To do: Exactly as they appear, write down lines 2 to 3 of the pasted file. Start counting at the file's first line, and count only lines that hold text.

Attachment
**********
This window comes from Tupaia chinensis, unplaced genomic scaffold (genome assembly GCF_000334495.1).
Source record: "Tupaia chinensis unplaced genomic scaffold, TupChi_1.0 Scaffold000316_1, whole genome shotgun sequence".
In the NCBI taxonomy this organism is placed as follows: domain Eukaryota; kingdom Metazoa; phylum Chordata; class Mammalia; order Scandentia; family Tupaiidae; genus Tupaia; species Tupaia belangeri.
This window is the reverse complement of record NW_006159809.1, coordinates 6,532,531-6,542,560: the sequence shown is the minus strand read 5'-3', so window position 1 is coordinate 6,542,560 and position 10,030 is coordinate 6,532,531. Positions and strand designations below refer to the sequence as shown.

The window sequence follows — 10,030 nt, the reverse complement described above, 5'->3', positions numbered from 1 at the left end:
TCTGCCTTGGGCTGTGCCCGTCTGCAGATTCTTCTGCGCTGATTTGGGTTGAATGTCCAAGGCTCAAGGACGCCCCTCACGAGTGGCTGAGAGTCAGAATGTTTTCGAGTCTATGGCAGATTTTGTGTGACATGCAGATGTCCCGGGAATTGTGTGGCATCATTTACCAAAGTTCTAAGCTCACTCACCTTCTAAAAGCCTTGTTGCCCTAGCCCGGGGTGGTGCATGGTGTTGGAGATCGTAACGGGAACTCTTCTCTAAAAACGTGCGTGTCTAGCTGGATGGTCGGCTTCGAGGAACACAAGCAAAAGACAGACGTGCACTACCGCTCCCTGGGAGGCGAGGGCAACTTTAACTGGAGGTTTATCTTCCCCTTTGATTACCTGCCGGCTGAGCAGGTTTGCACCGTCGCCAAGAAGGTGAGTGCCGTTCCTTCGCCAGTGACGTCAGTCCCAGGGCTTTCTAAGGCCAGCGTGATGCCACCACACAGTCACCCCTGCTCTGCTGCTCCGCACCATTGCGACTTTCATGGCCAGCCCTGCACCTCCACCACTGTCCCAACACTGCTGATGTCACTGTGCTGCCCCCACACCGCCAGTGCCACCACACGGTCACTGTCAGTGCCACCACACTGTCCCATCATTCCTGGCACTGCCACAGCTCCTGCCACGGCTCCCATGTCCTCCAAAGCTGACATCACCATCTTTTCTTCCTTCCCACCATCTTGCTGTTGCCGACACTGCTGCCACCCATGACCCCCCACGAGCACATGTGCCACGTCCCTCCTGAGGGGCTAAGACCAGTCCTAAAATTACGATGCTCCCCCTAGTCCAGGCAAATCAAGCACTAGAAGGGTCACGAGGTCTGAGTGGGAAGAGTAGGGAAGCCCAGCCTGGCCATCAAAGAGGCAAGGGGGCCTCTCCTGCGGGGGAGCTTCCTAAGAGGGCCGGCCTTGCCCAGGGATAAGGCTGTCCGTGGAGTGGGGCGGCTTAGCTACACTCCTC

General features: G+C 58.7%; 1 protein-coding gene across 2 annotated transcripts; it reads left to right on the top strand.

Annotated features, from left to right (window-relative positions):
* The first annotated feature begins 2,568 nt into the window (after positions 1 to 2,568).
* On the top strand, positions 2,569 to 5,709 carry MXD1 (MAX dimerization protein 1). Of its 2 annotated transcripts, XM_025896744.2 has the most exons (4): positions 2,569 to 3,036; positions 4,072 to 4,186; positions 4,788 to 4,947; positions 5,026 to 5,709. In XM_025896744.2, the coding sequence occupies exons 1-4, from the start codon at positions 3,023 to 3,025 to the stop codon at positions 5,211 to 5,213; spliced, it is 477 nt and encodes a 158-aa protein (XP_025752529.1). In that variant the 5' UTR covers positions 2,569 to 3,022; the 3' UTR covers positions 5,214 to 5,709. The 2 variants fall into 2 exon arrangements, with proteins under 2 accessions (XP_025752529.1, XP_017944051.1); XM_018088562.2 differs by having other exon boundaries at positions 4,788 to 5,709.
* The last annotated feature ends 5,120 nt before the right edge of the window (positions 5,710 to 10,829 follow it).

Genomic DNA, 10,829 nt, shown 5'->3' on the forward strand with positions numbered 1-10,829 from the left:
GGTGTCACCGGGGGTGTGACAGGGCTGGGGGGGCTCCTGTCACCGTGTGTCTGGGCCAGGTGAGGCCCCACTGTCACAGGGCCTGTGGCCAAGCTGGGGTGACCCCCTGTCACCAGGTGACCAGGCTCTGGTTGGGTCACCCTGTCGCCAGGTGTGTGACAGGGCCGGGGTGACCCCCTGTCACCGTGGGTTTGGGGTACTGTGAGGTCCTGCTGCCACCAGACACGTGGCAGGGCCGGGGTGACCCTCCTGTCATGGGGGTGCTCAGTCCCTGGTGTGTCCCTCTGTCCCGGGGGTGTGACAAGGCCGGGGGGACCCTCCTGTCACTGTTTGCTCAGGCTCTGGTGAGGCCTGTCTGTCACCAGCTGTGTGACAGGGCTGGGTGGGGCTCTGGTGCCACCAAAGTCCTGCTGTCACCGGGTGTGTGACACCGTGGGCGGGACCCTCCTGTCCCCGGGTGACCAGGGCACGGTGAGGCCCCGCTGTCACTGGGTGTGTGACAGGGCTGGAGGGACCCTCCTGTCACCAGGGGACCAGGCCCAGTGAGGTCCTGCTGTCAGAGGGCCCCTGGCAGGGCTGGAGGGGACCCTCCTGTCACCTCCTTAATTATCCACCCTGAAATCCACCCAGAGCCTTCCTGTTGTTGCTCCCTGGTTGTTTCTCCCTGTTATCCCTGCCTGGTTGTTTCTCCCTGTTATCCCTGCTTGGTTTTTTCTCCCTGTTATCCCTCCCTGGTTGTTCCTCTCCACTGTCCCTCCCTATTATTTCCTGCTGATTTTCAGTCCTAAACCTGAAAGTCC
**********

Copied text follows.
Source record: "Tupaia chinensis unplaced genomic scaffold, TupChi_1.0 Scaffold000316_1, whole genome shotgun sequence".
In the NCBI taxonomy this organism is placed as follows: domain Eukaryota; kingdom Metazoa; phylum Chordata; class Mammalia; order Scandentia; family Tupaiidae; genus Tupaia; species Tupaia belangeri.